Tiny, but a “crypto-beast”, Malta, a little European island in the Central Mediterranean Sea has grown to be the leading innovator in the blockchain space – a journey that begun a few months ago when bitcoin’s boom spawned across the globe.
However, as expected, there has been a lot of resistance from the governments and regulators who see the digital currency as a threat to their fiat currency and a loophole to tax evasion and criminal activities.
Now fast-forward to Year 2018.
Malta has been dubbed as a ‘cryptocurrency haven’, as the country’s legislation was made to attract fintech and blockchain projects to their shores in the hope of creating a potential financial revolution to boost its economy.
The fact that Binance, the world’s largest crypto exchange, has moved its headquarters to Malta and that OKEx has also announced its extension to Malta is a good indication of Malta’s pro-crypto policy.
Malta is an island nation on the Mediterranean coast in southern Italy, geographically located in the EU Member States in 2004 and Maltese and English are official languages. Because it is a Commonwealth country, the influence of the UK legal system is great.
For the ICO, the establishment of a corporation is essential, and in the case of Malta, the Companies Act of 1995 applies. The minimum capital is 1,165 euros (approx. 1.5 million won), which is not large. The minimum number of directors is 1 and there is no restriction on nationality or residence. However, for tax reasons, it is desirable that many of the directors reside in Malta.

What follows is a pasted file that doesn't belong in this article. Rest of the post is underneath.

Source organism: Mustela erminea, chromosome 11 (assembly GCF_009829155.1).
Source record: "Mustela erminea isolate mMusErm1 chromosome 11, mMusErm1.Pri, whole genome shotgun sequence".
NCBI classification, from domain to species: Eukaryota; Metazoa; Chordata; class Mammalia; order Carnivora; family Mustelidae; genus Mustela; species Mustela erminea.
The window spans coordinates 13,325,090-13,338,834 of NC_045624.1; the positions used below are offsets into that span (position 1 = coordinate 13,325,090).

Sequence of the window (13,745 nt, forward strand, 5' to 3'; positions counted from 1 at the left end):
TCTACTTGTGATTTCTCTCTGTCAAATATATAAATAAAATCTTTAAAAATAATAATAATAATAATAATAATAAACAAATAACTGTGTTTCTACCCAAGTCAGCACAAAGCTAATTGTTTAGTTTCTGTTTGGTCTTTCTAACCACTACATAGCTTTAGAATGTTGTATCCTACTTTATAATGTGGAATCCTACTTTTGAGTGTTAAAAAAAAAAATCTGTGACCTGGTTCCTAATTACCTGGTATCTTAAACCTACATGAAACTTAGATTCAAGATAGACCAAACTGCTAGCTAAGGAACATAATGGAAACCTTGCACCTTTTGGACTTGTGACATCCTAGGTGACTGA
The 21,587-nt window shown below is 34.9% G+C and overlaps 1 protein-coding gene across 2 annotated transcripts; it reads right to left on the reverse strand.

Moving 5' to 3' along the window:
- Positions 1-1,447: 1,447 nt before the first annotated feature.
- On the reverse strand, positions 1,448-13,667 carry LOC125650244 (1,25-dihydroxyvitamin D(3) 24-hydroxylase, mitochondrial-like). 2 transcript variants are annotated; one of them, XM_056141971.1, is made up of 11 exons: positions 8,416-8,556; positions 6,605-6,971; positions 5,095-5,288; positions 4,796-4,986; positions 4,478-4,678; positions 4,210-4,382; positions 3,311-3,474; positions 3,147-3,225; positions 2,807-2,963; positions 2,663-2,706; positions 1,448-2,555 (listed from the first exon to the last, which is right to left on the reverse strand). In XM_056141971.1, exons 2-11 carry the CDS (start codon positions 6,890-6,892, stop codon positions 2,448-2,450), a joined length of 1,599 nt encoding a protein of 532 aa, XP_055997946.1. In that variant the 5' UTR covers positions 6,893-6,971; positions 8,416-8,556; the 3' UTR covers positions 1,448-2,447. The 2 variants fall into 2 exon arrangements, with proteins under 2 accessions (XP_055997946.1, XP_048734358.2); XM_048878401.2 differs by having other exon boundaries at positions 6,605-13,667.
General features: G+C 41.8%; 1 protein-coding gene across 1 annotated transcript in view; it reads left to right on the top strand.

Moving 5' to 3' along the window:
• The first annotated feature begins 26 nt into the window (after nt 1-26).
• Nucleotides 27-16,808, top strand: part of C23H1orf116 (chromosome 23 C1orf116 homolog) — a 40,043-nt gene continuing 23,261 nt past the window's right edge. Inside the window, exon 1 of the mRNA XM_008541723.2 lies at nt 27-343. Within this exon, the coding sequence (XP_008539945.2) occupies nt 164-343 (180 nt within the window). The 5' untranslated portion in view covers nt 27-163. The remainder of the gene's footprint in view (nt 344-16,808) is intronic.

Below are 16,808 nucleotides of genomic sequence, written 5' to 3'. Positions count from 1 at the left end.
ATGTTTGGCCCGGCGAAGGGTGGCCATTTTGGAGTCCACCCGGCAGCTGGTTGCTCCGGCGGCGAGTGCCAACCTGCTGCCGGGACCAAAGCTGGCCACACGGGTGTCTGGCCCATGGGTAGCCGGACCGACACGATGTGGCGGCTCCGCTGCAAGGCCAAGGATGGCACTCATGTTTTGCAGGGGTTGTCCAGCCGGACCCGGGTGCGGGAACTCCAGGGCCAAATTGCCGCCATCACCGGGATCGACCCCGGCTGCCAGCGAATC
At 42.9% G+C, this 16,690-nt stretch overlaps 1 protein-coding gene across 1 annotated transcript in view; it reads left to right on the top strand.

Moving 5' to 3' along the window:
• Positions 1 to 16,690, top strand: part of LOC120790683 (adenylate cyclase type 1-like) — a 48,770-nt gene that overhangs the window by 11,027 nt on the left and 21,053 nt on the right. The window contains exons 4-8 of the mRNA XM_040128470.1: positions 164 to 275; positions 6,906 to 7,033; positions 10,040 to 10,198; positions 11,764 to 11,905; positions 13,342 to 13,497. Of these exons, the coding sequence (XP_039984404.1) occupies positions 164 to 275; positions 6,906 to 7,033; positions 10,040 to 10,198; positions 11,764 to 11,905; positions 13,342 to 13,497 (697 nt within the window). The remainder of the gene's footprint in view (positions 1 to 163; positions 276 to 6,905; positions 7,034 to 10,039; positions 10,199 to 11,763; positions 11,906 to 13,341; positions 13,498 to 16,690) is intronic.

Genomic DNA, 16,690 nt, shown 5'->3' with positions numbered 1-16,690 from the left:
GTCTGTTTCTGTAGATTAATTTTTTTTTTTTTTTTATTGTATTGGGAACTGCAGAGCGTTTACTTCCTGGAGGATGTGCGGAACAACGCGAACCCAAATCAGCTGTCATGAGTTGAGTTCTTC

All types of companies must have at least one secretary, and the clerk has no restrictions on nationality or place of residence. However, the clerk must be a natural person.
The minimum shareholder is two persons except for single member companies. The shareholder may be a corporation, and there are no restrictions on nationality or residence.
The legal entity must be located in Malta, and a shareholders’ meeting must be held at least once a year, but it does not necessarily have to be held in Malta. Every year, every company must be audited by a CPA, which should be submitted to the Malta Register.
35% tax rate applies to corporation tax and capital income, but in reality it is very low (about 5%) because various discounts are applied. The establishment period of the corporation is 2 days if there is no problem in the documents.
In Malta, the ICO is managed by the Maltese Financial Services Authority (MFSA). Malta is friendly to the ICO, as already stated. The ICO white paper must be approved by the MFSA.
Meanwhile, on April 24, 2018, the Malta Cabinet approved the Virtual Money Assets Bill, the Technology Innovation Authority Bill, and the Virtual Financial Assets Act, (Virtual Financial Assets Act, VFAA), the bill contains the discipline framework for cryptography and ICO. The three bills, including the virtual financial assets bill, were passed on to the current parliament and discussed.
The core of the VFAA Act is the Financial Instrument Test (FIT), which MFSA announced in May 2018. This test divides the token into three parts.
(A) unregulated virtual tokens or utility tokens; b) EU legislation such as MiFID (Markets in Financial Instrument Directive 2) or Maltese Investment Service The financial instruments to which the Malta Investment Services Act applies, and c) the virtual financial assets to which the VFAA to be introduced will apply.